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Here are some thoughts I’d like to share with you with respect to how one might go about trying to be friends with an LO, assuming that it is possible to do so (which it might not be). These thoughts are based on my experience with my current LO, and I am thinking of them as “probably necessary but probably not sufficient conditions” for being friends with an LO. (In other words, following these guidelines won't necessarily allow us to be content with being "just friends" with LO, but not following the guidelines probably guaranteed to fail in that respect).
I’m from the perspective of an LE with an SO (as opposed to an LE who is single and does not have any constraints on what s/he can do with an LO). I would also add that I'm not necessarily suggesting that we should always try to be friends with every LO: it might sometimes (if not always) be the case that we should pursue NC instead. Without further adieu...
1. We have to want to be friends with our LO
This might seem like a strange/obvious/redundant thing to say, but I posit that we can’t be friends with an LO if we still want to (or still fantasize about) being “more than friends” with that person. We have to accept that we will never be romantic partners, and it will also help if we are able to convince ourselves that LO would be a worse (or at least, no better) romantic partner for us than our SO. As long as we tell ourselves that our LO is superior to our SO, we will probably not be capable of successfully being (just) friends with our LO.
2. We need to avoid viewing friendship as an inferior type of relationship
It is common for people to use phrases like “more than friends” (as I did in the previous bullet) and “friends with benefits” to describe romantic and/or sexual relationships. These phrases seem to imply that friendship is inferior to romance, and that platonic friendships don’t have “benefits” (because sex is apparently the only thing that counts as a benefit). The more we buy-in to this line of thinking, the less able we are to accept the idea that a non-romantic friendship can be fulfilling and satisfying and the more we will continue to focus on what we can’t have in the relationship rather than on what we can have. As long as we are focused on what we can’t have, we will not be able to be content with a non-romantic friendship.
One of the things that I am learning with my LO (who is really more of a friend now than an LO) is that it is possible to have an intimate relationship (with an interesting/attractive person of the opposite sex, as a heterosexual) without passion or romance being involved. For all of my life up until now I have confused intimacy with passion, and I have only recently learned the difference between the two. The older I get the more I realize how little intimacy I have experienced in my life, but how much I have always longed for it.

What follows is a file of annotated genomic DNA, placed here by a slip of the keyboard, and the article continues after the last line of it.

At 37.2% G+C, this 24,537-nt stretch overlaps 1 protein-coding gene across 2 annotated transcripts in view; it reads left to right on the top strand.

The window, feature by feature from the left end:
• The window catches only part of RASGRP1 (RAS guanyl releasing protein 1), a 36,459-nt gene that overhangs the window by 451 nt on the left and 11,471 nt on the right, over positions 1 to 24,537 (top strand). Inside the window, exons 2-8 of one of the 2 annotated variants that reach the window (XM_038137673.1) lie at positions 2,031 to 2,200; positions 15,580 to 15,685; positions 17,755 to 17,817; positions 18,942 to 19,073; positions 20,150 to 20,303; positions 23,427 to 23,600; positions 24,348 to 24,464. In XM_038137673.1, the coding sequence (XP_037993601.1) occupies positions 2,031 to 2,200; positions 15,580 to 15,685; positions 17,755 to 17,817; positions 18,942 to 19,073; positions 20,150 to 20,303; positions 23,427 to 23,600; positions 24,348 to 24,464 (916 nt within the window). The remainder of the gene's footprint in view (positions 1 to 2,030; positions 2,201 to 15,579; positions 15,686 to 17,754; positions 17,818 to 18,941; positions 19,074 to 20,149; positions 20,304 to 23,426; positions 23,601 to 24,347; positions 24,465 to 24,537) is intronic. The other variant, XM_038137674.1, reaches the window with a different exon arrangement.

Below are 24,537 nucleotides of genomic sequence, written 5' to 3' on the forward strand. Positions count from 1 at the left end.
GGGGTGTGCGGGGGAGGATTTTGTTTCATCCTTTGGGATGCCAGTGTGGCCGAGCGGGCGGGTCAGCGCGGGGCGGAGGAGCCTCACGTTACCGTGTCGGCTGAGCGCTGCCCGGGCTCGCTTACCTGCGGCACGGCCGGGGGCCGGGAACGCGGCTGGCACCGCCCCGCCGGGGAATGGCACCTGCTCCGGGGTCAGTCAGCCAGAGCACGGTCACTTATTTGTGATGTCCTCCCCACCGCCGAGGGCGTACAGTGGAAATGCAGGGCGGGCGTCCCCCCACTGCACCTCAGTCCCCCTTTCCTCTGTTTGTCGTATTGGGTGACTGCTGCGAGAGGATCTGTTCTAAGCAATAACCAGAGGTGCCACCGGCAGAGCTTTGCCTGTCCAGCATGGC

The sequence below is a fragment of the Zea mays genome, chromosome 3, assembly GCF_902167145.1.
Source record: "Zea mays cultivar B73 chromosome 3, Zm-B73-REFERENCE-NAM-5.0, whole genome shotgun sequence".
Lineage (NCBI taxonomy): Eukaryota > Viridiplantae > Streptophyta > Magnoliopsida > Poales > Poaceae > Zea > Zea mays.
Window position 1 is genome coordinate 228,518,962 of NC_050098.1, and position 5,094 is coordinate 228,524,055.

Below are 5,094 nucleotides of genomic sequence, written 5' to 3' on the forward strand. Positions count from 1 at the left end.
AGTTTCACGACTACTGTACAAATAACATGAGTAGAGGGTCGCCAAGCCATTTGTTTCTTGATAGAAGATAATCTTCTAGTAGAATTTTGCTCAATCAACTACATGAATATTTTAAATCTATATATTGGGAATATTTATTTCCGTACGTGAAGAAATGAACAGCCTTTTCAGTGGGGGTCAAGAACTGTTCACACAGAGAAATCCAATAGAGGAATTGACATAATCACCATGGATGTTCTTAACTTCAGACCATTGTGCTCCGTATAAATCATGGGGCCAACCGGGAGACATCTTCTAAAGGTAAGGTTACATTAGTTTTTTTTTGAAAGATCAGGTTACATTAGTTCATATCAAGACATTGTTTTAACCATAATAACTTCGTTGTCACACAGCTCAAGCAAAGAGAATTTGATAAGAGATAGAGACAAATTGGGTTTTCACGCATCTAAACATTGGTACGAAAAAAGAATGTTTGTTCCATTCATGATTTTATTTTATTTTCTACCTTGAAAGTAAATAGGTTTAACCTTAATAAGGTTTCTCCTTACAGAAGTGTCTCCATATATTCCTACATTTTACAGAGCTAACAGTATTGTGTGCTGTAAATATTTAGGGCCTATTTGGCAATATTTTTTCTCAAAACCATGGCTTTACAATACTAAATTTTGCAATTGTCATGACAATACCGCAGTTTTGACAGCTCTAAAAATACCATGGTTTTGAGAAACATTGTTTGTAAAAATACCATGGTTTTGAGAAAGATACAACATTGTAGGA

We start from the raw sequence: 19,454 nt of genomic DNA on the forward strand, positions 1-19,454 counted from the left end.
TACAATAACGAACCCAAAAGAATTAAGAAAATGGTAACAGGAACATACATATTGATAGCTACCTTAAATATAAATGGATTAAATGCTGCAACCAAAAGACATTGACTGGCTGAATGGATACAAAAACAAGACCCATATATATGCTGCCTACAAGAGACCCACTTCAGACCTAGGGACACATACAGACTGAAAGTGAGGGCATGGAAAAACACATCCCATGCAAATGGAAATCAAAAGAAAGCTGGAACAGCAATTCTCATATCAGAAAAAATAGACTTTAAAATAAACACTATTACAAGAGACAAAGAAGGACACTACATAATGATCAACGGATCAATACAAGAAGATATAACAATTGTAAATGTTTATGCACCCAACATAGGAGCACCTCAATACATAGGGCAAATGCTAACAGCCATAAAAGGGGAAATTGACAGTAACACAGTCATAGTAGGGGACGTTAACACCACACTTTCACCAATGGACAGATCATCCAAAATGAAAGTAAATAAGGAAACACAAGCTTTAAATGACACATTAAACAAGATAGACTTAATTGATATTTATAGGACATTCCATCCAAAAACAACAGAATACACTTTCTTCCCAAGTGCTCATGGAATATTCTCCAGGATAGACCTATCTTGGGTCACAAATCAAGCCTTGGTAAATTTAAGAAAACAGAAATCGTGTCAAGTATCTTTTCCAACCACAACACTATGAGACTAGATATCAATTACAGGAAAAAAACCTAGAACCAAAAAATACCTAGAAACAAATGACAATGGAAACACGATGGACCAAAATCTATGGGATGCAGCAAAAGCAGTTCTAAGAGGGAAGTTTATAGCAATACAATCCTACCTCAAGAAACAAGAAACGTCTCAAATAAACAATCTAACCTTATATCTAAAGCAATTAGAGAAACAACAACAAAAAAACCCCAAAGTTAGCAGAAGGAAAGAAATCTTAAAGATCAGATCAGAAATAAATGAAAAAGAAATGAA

Mutually supportive friendships that involve sharing and an emotional bond do not have to be thought of as being inferior to sexual relationships: they can simply be thought of as something different, that can bring just as much (if not more!) joy and fulfillment to our lives as a relationship that involves physical touching (with no holds barred).
3. Do not entertain the question of whether (under different circumstances) you could have had a romantic relationship with your LO
Fantasizing about living happily ever after with our LO is probably a hallmark of the limerence experience, and I’m sure most of us have spent a lot of time wondering whether (1) our LOs are attracted to us, (2) they have feelings for us, and (3) they would have been interested in having a romantic relationship with us if we were both single and available.
There are many reasons why this kind of fantasizing is a bad idea, starting with the fact that it harms our relationship with SO. (It also probably harms our relationship with LO). Rather than focusing on the issue of why it is a bad idea to ponder the question of whether we could have had a romantic relationship with LO, I’d rather share some thoughts I’ve had regarding the impossibility of being able to know what our relationship with LO would have been like had we met under different circumstances.
For convenience, let
X = The relationship you have now with LO, subject to the constraints that result from your relationship with SO (and/or LO’s relationship with his/her SO)
Y = The positive things you think you are missing out on in your relationship with LO, because of existing constraints
For those of us that have established a positive rapport with LO, it is common to think something like “If I had been single when I had met LO, our relationship would have been equal to X + Y”. In other words, it’s tempting for us to think that if we had met our LO when we were both single, the relationship would have had “All of the good things that it has now, plus all of the other good things that we are prevented from having now because at least one of us is not single”.